A legendary Republican lawmaker and broadcaster died on Christmas day, barely a year after retiring from politics.
Former long-time Wisconsin state senator Walter John Chilsen, described as a “titan” by a Wisconsin paper, succumbed to an illness. He was 95.
Before launching his political career, Chilsen was a World War II veteran and a TV and radio pioneer in the state.
“Titan” Republican senator dies
Described as an “iconic political titan” by the Wausau Daily Press, Chilsen is being remembered for his life of service to the public, which included work in government as well as media. He served as a state senator from 1966 to 1990, and then on the board of the town of Weston until his retirement last year at age 94.
Joining the U.S. Army in the midst of World War II in 1943, a 20-something Chilsen survived a crash in the Pacific Ocean after his plane was shot down in the battle of Iwo Jima. Chilsen, who advanced from private to first lieutenant, was a bombardier on a B-24 plane at the time.
After returning from the war to his hometown of Merrill, Chilsen embarked on a 17-year career in broadcasting. He joined a Merrill radio station in 1949, then briefly pursued a career in acting for a few years before returning to central Wisconsin to work in radio.
Chilsen then shifted to TV, becoming the first news anchor and director for WSAW-TV 7 in 1954, where he remained until 1964. Chilsen’s “distinctive deep voice” soon became familiar to people all over central Wisconsin, and by the time he ran for office in 1966, he was “Central Wisconsin’s most authoritative news voice,” according to the Wisconsin Broadcasting museum. He was eventually inducted into the museum’s Hall of Fame in 2005.
“We went on the air in October, 1954. I made the first announcement putting Channel 7 on the air, and I take great pride in that,” Chilsen told NewsChannel 7 in 2009.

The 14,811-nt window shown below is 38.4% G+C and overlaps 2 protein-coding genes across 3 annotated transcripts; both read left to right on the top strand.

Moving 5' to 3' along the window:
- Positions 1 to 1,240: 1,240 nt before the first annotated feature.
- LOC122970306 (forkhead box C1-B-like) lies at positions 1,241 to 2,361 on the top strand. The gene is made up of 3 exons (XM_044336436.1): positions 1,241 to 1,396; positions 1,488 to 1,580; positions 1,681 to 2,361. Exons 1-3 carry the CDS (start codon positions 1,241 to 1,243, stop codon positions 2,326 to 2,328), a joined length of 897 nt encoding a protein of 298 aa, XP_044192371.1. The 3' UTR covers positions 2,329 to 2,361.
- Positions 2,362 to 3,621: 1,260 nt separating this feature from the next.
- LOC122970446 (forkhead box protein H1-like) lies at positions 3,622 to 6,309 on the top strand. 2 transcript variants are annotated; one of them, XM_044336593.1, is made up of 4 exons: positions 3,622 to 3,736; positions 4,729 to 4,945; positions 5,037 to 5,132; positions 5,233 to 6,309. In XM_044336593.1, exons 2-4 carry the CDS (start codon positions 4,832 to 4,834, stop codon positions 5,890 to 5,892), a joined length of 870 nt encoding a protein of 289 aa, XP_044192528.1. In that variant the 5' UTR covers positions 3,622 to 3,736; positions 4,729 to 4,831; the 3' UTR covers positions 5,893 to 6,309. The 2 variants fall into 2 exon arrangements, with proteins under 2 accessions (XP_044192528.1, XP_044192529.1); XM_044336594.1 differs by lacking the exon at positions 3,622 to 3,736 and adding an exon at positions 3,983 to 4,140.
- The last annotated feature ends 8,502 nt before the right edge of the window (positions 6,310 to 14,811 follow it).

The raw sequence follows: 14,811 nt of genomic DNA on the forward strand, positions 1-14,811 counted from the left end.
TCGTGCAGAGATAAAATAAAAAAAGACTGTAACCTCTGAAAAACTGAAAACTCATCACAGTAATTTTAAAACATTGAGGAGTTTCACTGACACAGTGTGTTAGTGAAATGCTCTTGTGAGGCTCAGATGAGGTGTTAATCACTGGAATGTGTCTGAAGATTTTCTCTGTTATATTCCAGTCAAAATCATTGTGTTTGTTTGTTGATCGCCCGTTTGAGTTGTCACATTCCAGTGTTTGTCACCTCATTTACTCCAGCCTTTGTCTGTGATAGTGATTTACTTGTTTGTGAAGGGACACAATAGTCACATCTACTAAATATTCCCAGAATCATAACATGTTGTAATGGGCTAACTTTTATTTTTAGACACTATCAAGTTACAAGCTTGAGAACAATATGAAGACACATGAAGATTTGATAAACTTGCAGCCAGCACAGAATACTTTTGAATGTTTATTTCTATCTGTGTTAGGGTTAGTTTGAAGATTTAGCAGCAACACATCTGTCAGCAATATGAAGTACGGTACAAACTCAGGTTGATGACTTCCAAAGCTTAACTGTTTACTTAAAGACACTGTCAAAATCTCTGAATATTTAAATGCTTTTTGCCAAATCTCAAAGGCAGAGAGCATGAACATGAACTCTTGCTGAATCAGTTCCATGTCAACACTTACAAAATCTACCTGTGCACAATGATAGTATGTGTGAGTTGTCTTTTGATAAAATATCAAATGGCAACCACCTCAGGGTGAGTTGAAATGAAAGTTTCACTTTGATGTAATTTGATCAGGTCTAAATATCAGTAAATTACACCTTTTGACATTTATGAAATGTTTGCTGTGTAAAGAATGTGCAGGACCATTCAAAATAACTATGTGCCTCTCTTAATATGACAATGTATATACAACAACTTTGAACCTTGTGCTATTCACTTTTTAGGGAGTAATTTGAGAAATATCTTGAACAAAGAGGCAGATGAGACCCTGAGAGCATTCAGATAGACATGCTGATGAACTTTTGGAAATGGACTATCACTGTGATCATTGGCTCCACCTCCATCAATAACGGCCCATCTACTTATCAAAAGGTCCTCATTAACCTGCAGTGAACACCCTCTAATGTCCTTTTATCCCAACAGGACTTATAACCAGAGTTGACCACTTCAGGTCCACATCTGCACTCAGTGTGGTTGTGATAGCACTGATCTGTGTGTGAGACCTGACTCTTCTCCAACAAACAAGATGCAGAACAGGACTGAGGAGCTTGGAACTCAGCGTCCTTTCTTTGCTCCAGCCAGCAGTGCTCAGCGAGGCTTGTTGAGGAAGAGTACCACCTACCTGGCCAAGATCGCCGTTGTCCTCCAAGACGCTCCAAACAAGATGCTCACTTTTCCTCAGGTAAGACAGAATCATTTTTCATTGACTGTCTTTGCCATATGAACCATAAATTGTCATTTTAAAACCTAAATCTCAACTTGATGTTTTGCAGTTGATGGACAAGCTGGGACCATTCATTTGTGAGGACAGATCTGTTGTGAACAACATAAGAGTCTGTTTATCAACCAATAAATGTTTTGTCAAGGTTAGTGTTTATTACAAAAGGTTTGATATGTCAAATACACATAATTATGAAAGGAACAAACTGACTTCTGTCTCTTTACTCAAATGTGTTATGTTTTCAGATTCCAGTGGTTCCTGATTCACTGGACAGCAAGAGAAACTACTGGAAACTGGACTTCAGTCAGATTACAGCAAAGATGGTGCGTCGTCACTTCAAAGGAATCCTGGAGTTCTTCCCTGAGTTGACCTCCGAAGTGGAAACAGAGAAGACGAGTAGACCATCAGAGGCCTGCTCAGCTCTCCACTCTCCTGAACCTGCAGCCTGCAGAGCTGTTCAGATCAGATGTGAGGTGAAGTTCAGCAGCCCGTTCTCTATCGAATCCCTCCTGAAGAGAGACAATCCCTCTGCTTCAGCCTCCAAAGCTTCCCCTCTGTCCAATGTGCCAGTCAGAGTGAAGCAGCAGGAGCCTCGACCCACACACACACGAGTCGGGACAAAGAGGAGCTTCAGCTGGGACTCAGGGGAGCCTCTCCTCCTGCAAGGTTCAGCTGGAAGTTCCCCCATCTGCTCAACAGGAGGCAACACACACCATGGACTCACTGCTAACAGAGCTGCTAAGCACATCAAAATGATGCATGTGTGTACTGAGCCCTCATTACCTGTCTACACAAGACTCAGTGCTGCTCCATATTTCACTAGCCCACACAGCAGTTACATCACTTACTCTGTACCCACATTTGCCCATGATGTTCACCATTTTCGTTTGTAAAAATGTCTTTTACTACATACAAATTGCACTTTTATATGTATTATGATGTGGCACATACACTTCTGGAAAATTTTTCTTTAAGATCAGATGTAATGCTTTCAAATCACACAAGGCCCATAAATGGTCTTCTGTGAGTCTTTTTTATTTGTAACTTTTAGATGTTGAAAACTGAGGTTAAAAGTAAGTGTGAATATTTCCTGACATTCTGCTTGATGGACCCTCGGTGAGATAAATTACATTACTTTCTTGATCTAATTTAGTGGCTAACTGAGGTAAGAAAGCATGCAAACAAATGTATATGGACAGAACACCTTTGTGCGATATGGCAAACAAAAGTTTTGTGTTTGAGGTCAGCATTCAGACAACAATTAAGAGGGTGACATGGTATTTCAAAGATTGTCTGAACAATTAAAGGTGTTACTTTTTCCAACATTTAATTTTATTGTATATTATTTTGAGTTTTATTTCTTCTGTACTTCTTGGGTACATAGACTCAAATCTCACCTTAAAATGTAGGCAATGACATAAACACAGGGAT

The established broadcaster then set his sights on the state Senate and won an election to serve the state’s 29th District in 1966, a role he remained in for more than two decades. He lost a U.S. House bid to Democrat Dave Obey in 1969.
Fondly remembered for public service
The lawmaker is being remembered as a generous problem solver who had a bipartisan approach to striking deals to help the people of Wisconsin, with initiatives aimed particularly at helping farmers, the elderly, and the environment, according to a Wisconsin Historical Society biography. Chilsen was “highly respected” and well-liked by his colleagues for his friendliness and compromising approach.
Obey had kind words for his former rival in the wake of Chilsen’s passing, saying that he didn’t have an “us versus them” way of governing.
“He had strong beliefs but believed that in politics there were opponents, not enemies,” he wrote in a Facebook post.
But Chilsen’s outreach went beyond his work in the state Senate. Together with his wife, he founded a community center to help the needy, the Neighbors’ Place.
“If you Google Walter John Chilsen, you will see that his entire life has been in public service,” town of Weston Chairman Milton Olson said last year. “His leadership and willingness to work with both parties is one of his (strongest) traits. He (was) very thoughtful and (was) able to see the big picture for what is best for everyone.”
Chilsen married his wife, Rose, in 1952. She survives him along with 8 children and numerous grand- and great-grand children. Flags will be lowered in his honor and funeral services are planned for Thursday and Friday.